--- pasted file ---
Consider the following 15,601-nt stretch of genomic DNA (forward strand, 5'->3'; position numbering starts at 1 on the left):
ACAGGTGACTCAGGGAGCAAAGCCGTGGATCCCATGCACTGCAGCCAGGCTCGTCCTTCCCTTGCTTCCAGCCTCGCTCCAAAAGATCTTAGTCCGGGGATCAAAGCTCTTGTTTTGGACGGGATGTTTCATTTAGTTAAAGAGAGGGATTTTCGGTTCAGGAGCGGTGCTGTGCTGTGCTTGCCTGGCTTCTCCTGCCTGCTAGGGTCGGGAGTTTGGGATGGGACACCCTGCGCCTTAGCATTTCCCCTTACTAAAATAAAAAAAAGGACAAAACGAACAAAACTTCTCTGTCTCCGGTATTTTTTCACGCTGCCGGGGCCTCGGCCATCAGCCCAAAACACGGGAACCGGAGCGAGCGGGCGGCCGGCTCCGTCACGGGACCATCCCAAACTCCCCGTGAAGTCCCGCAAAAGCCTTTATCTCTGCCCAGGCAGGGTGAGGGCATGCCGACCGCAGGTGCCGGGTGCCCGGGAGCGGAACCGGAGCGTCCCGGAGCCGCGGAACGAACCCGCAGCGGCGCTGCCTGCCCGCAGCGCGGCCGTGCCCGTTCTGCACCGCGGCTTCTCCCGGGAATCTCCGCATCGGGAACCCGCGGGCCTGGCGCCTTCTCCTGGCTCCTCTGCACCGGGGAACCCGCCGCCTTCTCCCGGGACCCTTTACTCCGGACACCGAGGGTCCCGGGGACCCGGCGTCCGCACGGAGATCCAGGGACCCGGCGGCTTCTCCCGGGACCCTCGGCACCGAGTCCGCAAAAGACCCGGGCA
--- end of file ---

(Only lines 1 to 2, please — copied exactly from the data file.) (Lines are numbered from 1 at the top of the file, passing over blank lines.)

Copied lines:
Consider the following 15,601-nt stretch of genomic DNA (forward strand, 5'->3'; position numbering starts at 1 on the left):
ACAGGTGACTCAGGGAGCAAAGCCGTGGATCCCATGCACTGCAGCCAGGCTCGTCCTTCCCTTGCTTCCAGCCTCGCTCCAAAAGATCTTAGTCCGGGGATCAAAGCTCTTGTTTTGGACGGGATGTTTCATTTAGTTAAAGAGAGGGATTTTCGGTTCAGGAGCGGTGCTGTGCTGTGCTTGCCTGGCTTCTCCTGCCTGCTAGGGTCGGGAGTTTGGGATGGGACACCCTGCGCCTTAGCATTTCCCCTTACTAAAATAAAAAAAAGGACAAAACGAACAAAACTTCTCTGTCTCCGGTATTTTTTCACGCTGCCGGGGCCTCGGCCATCAGCCCAAAACACGGGAACCGGAGCGAGCGGGCGGCCGGCTCCGTCACGGGACCATCCCAAACTCCCCGTGAAGTCCCGCAAAAGCCTTTATCTCTGCCCAGGCAGGGTGAGGGCATGCCGACCGCAGGTGCCGGGTGCCCGGGAGCGGAACCGGAGCGTCCCGGAGCCGCGGAACGAACCCGCAGCGGCGCTGCCTGCCCGCAGCGCGGCCGTGCCCGTTCTGCACCGCGGCTTCTCCCGGGAATCTCCGCATCGGGAACCCGCGGGCCTGGCGCCTTCTCCTGGCTCCTCTGCACCGGGGAACCCGCCGCCTTCTCCCGGGACCCTTTACTCCGGACACCGAGGGTCCCGGGGACCCGGCGTCCGCACGGAGATCCAGGGACCCGGCGGCTTCTCCCGGGACCCTCGGCACCGAGTCCGCAAAAGACCCGGGCA